Describing water ski binding 10 in more detail, and with additional reference to FIGS. 2 and 3, frame assembly 20 consists of three primary components. A very thin, flat elongate soleplate 24 has a bottom mounting surface in contact with the top surface 14 of ski 16. Soleplate 24 additionally has a forward toe end 28, a rear heel end 30, and side portions 32. A generally U-shaped internal frame 34 extends around the sides 32 and rear heel end 30 of soleplate 24 and extends upwardly of the top surface 36 of the soleplate. Internal frame 34 is formed with an outward flange portion 40 extending along and outwardly of the internal frame to define a top, horizontal clamping surface 41. Internal frame 34 also includes an inward abutment ridge 42 defined by a concave, inwardly disposed support surface 44 and an outwardly disposed, sloping surface 46. Support surface 44 of internal frame 34 in cooperation with the top surface 36 of soleplate 24 defines a supportive depression 47 (FIGS. 4, 6 and 7) that provides lateral support to the sole of the skier's foot positioned in the binding 10. A footpad 48 covers the supportive depression for comfort. Although footpad 48 can be constructed from a wide variety of materials, for durability and comfort it is preferably composed of neoprene sponge material having a hardness of about 10 to 25 durometer.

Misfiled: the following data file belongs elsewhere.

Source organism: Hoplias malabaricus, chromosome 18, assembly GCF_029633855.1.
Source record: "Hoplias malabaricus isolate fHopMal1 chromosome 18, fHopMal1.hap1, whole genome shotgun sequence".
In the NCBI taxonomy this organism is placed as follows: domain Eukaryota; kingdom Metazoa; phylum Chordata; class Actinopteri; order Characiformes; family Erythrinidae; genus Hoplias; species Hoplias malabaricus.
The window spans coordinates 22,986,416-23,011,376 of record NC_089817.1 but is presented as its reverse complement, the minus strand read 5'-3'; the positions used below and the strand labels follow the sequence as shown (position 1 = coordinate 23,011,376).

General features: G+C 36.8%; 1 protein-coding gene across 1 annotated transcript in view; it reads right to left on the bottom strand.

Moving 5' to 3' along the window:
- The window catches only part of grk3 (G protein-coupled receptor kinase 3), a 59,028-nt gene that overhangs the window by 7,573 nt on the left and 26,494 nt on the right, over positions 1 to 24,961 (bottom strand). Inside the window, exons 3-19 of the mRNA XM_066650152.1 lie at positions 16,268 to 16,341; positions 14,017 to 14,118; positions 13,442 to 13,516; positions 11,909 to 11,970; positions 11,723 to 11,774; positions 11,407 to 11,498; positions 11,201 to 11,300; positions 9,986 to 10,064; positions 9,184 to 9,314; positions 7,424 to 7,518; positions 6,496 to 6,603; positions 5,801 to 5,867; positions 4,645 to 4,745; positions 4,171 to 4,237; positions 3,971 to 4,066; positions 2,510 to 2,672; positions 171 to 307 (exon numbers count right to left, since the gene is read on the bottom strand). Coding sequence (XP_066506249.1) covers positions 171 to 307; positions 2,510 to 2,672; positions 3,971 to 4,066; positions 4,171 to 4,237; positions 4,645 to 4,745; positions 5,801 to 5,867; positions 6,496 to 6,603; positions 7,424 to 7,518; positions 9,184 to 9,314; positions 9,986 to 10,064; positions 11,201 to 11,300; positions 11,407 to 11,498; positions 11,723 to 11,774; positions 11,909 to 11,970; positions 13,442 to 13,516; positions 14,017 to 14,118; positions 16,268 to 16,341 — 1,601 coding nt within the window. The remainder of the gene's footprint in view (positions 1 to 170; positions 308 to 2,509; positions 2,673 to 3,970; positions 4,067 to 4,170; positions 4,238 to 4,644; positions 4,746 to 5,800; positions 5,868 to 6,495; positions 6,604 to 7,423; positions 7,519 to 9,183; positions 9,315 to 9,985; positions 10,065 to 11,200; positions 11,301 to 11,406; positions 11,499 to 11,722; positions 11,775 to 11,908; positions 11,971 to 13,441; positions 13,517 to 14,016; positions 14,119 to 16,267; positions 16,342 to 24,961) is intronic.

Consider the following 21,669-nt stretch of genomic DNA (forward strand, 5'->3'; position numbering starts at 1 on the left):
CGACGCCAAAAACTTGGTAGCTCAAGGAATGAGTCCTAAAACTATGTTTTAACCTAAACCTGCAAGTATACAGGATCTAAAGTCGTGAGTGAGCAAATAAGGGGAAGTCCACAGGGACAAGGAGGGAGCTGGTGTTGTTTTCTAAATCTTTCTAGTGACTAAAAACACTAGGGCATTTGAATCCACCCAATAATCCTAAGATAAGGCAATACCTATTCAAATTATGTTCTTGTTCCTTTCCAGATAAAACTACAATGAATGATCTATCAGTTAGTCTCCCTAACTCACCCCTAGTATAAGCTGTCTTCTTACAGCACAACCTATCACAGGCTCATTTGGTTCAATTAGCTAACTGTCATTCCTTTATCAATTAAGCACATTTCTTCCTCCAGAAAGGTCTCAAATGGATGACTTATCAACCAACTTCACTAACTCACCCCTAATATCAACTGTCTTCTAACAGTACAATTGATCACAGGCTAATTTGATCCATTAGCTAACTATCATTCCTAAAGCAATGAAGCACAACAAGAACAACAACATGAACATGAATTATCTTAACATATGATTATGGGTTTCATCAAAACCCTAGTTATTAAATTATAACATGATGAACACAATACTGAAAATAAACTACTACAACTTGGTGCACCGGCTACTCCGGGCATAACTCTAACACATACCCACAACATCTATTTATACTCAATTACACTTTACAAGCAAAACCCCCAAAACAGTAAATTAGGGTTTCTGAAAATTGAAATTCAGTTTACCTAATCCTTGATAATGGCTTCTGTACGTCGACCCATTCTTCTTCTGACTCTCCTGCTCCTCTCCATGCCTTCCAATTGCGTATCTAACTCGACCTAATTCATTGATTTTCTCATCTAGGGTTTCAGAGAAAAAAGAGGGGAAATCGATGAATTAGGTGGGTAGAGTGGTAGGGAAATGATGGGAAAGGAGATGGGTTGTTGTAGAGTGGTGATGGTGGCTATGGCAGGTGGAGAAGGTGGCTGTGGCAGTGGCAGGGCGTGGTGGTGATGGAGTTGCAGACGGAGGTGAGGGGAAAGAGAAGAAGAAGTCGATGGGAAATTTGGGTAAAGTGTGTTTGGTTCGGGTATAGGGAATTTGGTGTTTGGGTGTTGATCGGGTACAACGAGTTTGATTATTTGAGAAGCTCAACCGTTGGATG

A generally U-shaped external frame 50 is formed with opposite side portions 52 interconnected by a curved rear end portion 53 to correspond with the shape of internal frame 34. External frame 50 includes an inwardly disposed, upwardly and inwardly sloped surface 54, and a generally horizontal, bottom clamping surface 56 positioned above the top surface 41 of flange portion 40 of the internal frame 34. The space or gap between the sloped surfaces 46 and 54 of internal frame 34 and external frame 50, respectively, along with the space between portions of the clamping surfaces 41 and 56, is intended for reception of a lower perimeter portion of the binding upper 18.